everything is fine here
nillohit
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February 06, 2017, 07:59:50 PM
 #4405

Anyone able to access the deposit or withdrawal menus right now on cryptox.pl?

I just login and yes everything is working fine  Grin

П    |⧛ ☛  Join the signature campaign and earn free PI daily!  ✅ |⧛    П
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escapefrom3dom
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February 06, 2017, 08:00:27 PM
 #4406

Anyone able to access the deposit or withdrawal menus right now on cryptox.pl?

everything is fine here

there were some problems earlier, but now – everything works fine.

wpalczynski
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February 06, 2017, 08:04:16 PM
 #4407

Clicking on withdrawals does nothing for me.  Ive tried on two computers.

tortellino
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February 06, 2017, 08:07:01 PM
 #4408

how can i link a new BTC address?

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.DEVAULT.     
  ●   

.COMMUNITYE
.GOVERNANCE.
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vlom
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February 06, 2017, 08:13:19 PM
 #4409

how can i link a new BTC address?

just ask the bot... open the app and talk to the bot. thats all.
SatoNatomato
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February 06, 2017, 08:19:57 PM
 #4410

I'm not really a fan of byteball consensus model, but I think there is a problem with your mining pool argument in favor of BTC consensus model: Bitmain produces almost all of the mining hardware used to mine, and there is speculation that not only antpool is a Bitmain in house mining pool, but that f2pool, viabtc, gbminers, and BTC.top are all basically just Bitmain mining with their own hardware under the guise of decentralization. This is only speculation, except for the bit about Bitmain producing almost all the hardware which is fact, but if true there is really a single entity dominating the Bitcoin network.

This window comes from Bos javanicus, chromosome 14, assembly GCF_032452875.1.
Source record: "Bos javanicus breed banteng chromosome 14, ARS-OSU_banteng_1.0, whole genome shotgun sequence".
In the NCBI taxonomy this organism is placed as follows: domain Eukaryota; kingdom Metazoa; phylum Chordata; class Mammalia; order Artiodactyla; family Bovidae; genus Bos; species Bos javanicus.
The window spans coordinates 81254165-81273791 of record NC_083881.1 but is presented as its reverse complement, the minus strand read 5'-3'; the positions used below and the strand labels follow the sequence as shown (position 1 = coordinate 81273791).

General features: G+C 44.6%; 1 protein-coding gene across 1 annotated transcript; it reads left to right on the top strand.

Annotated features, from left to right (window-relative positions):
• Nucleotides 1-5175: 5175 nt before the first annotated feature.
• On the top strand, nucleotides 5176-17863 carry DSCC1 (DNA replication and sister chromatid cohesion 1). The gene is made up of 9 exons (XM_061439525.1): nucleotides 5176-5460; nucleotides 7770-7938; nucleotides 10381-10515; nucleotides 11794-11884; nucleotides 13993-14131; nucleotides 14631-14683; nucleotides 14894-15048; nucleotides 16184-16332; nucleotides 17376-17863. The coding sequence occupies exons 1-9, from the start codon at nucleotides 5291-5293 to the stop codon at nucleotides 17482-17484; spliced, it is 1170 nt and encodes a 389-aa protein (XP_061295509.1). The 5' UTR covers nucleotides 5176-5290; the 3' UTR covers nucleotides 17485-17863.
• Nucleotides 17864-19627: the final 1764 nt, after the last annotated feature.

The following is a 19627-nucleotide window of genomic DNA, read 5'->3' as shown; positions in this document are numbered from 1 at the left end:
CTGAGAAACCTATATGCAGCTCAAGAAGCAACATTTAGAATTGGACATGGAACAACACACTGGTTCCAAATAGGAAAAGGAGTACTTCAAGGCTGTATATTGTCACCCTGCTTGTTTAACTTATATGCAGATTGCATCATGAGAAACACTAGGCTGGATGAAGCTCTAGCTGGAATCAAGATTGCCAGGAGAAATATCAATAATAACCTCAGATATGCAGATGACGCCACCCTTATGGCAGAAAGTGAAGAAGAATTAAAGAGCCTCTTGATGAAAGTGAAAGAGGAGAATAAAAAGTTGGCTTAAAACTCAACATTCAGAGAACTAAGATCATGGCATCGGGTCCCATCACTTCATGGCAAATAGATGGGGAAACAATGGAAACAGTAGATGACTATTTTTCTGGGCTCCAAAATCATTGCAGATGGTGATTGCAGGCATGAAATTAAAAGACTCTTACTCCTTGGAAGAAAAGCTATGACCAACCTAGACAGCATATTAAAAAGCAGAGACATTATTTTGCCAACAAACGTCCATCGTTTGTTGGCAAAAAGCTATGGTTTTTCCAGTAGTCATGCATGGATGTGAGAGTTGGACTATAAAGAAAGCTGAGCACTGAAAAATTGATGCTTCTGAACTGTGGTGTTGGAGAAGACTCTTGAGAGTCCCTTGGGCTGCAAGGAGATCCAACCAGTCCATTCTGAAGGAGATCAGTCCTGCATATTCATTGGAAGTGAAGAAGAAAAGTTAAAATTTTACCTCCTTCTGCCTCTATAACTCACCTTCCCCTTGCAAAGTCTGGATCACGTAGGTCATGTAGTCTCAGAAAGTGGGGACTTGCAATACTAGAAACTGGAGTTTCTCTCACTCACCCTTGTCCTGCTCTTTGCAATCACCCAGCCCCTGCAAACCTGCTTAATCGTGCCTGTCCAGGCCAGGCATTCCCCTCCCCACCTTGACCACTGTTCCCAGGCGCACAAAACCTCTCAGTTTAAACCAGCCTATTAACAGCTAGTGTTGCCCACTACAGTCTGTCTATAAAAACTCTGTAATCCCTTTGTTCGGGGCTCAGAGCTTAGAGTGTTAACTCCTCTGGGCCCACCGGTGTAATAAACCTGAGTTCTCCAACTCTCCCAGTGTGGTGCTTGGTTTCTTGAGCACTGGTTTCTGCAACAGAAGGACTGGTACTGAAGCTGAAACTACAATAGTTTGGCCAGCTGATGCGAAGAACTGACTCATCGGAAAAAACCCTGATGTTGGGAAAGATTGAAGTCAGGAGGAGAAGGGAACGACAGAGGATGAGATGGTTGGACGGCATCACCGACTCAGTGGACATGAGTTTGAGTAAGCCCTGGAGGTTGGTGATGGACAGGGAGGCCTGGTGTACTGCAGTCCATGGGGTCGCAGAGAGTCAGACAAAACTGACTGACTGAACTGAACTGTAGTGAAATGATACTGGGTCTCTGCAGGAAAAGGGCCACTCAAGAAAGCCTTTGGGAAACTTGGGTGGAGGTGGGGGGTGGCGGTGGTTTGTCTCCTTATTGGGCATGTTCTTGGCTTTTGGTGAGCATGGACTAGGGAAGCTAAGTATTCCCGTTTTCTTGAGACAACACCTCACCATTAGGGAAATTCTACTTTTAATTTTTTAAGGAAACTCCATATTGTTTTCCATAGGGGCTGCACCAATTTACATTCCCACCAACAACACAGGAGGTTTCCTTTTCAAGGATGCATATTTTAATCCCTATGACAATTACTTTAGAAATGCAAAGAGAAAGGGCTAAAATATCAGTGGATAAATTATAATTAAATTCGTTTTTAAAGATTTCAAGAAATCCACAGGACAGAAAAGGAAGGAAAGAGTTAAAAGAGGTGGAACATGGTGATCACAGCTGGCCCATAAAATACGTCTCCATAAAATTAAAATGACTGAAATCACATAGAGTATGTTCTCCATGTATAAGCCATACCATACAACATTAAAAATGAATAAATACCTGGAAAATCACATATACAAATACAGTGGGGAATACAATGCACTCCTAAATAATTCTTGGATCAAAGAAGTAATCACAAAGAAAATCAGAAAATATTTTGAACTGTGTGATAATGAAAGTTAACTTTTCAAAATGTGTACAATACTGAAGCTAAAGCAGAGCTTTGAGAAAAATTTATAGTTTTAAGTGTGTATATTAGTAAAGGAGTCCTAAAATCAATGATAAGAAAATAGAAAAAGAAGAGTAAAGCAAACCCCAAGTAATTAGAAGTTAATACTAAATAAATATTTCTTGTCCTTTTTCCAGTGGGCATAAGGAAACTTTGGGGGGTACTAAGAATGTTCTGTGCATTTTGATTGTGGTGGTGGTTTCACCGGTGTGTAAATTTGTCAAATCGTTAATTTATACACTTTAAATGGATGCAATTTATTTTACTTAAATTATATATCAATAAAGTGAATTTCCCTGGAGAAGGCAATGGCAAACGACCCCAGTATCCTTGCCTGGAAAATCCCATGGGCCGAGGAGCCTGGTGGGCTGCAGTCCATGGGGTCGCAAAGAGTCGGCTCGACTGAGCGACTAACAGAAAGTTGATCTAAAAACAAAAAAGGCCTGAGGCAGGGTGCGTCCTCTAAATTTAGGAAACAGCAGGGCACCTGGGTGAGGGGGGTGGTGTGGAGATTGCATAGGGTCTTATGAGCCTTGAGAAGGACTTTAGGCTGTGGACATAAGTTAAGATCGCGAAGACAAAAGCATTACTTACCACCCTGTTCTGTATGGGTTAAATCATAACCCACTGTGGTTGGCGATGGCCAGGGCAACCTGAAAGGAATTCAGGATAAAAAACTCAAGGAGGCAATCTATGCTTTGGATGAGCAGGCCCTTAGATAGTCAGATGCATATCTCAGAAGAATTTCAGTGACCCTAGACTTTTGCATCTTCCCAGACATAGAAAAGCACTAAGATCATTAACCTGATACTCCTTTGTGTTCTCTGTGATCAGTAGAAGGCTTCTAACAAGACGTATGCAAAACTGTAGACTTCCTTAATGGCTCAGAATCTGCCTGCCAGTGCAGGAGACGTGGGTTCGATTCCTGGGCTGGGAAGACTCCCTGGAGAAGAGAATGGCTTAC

Both bitcoin and byteball have their strengths. Different consensus, yet advantage for both.

With bitcoin, it is technically true that if you really want to you can run your own miner, buy it develop it, however you like, mine. Disadvantage is of course, only rich people can afford it. So you as normal user are left to trust the miners and rely on their service, for which they take a fee, which they set.

With byteball, if you want to run a witness, you can, but you have to convince politically other people to use it, otherwise its gonna cost you money for nothing in return. As a normal user, you can use byteball however you like and you/we choose who will be witness and receive the network-decided amount of fees.

What I have learned from following bitcoin since 2010, is that no matter how decentralized and distributed a software is, (bitcoin wins in this regard its software/protocol/consensus is more decentralized, more distributed), there is still a politically self-imposed leadership of highly authoritarian style who try to rule it and possibly harm it for their own gain. The guardinas of the software, the custodians of the forums.

With byteball this human nature is set in the consensus of the software - witnesses. We users choose them, we pick them, and if they misbehave, we remove them.

So, the "more centralized", yes, only 12 instead of 10000x miners (not mining pools), the strength is, they are easier to change and adapt to users. Despite being a weakness as well in case of hostile governements around the world - global adversary.

But, I think the global adversary would also find more use of Byteball than try to forbid it, like money is useful.
tortellino
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February 06, 2017, 08:20:23 PM